Timo Northoff in the shot put at the IAAF World U18 Championships Nairobi 2017 (© Getty Images)
A tricky thing, to be coached by your father. Timo Northoff knows this, but at the same time there’s no one else he’d rather have guide his career, particularly now, after the young German claimed shot put gold at the IAAF World U18 Championships Nairobi 2017.
“I think it’s the best training in the world because we understand each other,” he says. “My father was also a shot putter so I followed his way.”
His dad, Tilman, was the one who first coaxed Timo into the sport at age 13. “Back then I did everything,” recalls Timo, “long jump, sprints, shot put and discus.”
In those early years, however, his lack of size relative to his peers meant he did not show flashes of his vast potential. “I was really small and tiny at the start, but over the years with training I have developed,” he says.
When he had built that strong, stable frame in his mid-teens, he and his father soon realised his future lay in the shot put.
His dad had been a combinedi-eventer for much of his career, but turned his attention to the shot put at the age of 30, eventually throwing his lifetime best of 19.02m at the age of 36. Many years later he is still competing, but has had to face the inevitable in seeing his son out-perform him.
At their home in Bielefeld, Westphalia, Tilman oversees his son’s training, which is currently six days a week and split between the gym and throwing circle, and his dad has been present for every competition – except Timo’s most recent one.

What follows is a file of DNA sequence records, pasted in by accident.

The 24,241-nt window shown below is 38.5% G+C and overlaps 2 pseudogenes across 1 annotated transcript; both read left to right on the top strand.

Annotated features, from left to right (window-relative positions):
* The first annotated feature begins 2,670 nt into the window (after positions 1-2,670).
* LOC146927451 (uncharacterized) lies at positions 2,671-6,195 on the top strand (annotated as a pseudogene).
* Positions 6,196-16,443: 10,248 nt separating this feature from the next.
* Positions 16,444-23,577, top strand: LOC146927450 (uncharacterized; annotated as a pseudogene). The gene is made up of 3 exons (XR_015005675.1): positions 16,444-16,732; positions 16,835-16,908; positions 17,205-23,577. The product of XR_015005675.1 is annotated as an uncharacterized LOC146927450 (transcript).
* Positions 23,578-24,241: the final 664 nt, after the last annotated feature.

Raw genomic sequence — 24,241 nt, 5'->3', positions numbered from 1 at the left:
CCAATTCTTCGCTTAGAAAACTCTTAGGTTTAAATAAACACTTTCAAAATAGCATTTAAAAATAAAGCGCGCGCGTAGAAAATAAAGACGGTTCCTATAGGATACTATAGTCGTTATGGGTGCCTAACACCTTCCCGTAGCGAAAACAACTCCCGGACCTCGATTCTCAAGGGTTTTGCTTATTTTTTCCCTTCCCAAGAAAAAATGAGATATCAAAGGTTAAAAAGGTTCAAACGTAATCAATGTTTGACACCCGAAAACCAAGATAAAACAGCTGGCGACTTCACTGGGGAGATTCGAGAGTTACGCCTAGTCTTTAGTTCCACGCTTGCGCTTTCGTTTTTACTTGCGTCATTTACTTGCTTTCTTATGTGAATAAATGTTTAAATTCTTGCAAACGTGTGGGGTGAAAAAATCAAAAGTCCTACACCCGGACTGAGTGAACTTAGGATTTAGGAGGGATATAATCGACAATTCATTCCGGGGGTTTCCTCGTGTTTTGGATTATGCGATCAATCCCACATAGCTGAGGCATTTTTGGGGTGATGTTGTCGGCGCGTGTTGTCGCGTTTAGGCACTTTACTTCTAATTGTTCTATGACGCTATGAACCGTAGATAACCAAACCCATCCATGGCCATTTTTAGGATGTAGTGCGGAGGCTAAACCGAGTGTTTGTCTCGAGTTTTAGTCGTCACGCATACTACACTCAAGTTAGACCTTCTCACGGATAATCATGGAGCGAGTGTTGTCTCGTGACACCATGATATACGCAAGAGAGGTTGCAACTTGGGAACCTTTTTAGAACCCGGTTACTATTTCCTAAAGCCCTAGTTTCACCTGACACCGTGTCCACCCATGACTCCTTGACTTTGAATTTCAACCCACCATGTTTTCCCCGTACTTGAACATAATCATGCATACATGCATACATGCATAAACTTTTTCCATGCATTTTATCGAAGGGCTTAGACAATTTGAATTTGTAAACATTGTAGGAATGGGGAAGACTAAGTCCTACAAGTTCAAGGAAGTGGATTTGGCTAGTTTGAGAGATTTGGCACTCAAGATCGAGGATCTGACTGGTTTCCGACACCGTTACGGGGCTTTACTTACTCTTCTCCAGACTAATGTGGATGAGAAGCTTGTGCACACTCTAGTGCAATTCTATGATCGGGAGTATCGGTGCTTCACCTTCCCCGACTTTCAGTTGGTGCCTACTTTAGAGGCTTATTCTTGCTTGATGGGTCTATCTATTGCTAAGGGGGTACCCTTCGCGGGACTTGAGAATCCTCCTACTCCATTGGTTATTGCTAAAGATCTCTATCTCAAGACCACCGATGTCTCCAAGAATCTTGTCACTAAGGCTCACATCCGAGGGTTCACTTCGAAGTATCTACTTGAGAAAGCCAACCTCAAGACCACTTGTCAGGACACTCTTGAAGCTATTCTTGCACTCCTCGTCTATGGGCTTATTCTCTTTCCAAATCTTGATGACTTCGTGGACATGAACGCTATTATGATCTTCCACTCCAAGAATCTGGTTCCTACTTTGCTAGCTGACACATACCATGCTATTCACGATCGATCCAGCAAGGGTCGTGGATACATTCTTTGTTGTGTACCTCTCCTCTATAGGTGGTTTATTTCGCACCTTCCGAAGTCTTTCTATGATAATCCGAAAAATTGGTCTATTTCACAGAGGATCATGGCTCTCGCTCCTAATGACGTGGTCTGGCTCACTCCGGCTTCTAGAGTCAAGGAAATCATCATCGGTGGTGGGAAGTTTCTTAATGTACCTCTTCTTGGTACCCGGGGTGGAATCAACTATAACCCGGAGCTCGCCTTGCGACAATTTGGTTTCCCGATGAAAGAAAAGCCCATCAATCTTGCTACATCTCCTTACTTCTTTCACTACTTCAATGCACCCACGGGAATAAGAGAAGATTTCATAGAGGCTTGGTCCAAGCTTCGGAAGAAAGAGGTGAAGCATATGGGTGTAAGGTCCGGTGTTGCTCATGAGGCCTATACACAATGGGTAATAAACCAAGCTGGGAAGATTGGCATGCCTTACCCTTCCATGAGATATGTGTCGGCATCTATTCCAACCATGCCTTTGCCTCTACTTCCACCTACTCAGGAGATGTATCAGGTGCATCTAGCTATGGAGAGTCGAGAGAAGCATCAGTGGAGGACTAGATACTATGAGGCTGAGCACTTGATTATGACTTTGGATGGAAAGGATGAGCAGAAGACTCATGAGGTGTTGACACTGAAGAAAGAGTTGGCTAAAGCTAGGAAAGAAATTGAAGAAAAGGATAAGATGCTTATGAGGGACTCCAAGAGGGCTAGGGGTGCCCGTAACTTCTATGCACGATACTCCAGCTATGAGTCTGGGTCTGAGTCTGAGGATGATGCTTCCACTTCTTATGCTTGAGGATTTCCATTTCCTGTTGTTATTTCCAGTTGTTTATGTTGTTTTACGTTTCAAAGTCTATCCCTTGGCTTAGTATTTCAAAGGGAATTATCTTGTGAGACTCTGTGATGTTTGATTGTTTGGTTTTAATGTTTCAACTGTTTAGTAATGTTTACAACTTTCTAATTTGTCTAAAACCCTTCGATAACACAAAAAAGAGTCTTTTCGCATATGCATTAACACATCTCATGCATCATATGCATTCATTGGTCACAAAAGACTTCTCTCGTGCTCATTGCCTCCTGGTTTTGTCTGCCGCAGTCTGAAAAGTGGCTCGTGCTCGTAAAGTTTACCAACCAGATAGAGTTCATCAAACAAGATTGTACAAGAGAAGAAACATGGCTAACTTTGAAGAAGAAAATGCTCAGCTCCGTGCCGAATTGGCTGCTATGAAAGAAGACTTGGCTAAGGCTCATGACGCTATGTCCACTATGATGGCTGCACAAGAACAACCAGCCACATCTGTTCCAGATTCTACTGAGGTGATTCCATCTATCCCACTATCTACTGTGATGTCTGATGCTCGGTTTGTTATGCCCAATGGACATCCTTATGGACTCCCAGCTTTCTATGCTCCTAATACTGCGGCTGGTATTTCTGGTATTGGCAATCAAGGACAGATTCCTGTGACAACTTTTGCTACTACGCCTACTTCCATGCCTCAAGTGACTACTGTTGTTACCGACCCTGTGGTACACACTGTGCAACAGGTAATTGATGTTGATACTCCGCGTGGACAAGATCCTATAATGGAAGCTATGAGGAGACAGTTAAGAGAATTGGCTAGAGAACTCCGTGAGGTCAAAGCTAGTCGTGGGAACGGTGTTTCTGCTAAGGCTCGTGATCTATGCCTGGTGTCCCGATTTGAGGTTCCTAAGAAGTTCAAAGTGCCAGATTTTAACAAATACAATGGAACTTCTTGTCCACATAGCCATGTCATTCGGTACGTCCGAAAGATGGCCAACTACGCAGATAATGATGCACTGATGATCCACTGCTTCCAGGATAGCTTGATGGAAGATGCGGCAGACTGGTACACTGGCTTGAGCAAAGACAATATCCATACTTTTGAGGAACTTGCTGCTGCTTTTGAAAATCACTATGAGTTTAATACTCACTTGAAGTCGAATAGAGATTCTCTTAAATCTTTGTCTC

Heading to Nairobi, the pressure was heaped on the youngster’s shoulders, given he was highly ranked, and the 17-year-old’s nerves only grew when he had a shaky qualification round on Thursday morning. He opened with just 17.08m, followed up with 17.58m, but found his rhythm in the final round to throw 19.37m and secure his place in the final. It made for an anxious afternoon.
“I was really nervous because qualification was not the best,” he said. “I didn’t know what would come from me in the final.”
He need not have worried. Northoff opened in the final with 20.12m to seize the lead, then extended his advantage in round two with a throw of 20.50m, a personal best by three centimetres. With none of his rivals able to surpass the 20-metre barrier, that allowed him the luxury of walking into the throwing circle for the final time with the gold medal secured, but Northoff’s work wasn’t done.
He produced a whopping effort of 20.72m to smash his lifetime best, the perfect way to finish the competition, the first of his career where his dad was not present.
Going it alone
“Not having him here was really difficult for me because I didn’t know how to adjust as well, so I’m glad that it functioned,” he said. “I hope he sat before the live stream watching.”
And how did he plan to celebrate becoming a world champion? “I’ll call my dad first,” he said, “then maybe celebrate with the German team.”
Right now the future is a question that can be tackled another day, but as a world U18 champion it seems Northoff has every right to dream big.
He currently has one year left in school, and admits he has “no idea” what path he will choose then, but either way the shot put will be front and centre of his plans.
When he’s not training or studying, Northoff, a devout Christian, likes to read the bible. “It’s important in my life,” he says.
His next competition will be back on home turf in Ulm, after which he’ll take a well-earned end-of-season break, which will inevitably involve watching the IAAF World Championships London 2017. Back at home, he’ll be cheering on his favourite shot putter, David Storl, who won the same title as Northoff back in 2007.
While the young German wasn’t keen to put any further pressure on himself about following in Storl’s footsteps, he admitted he has every intention to make good on his extraordinary talent.
“I’ll do my best,” he says, “and see how far I can go.”
Cathal Dennehy for the IAAF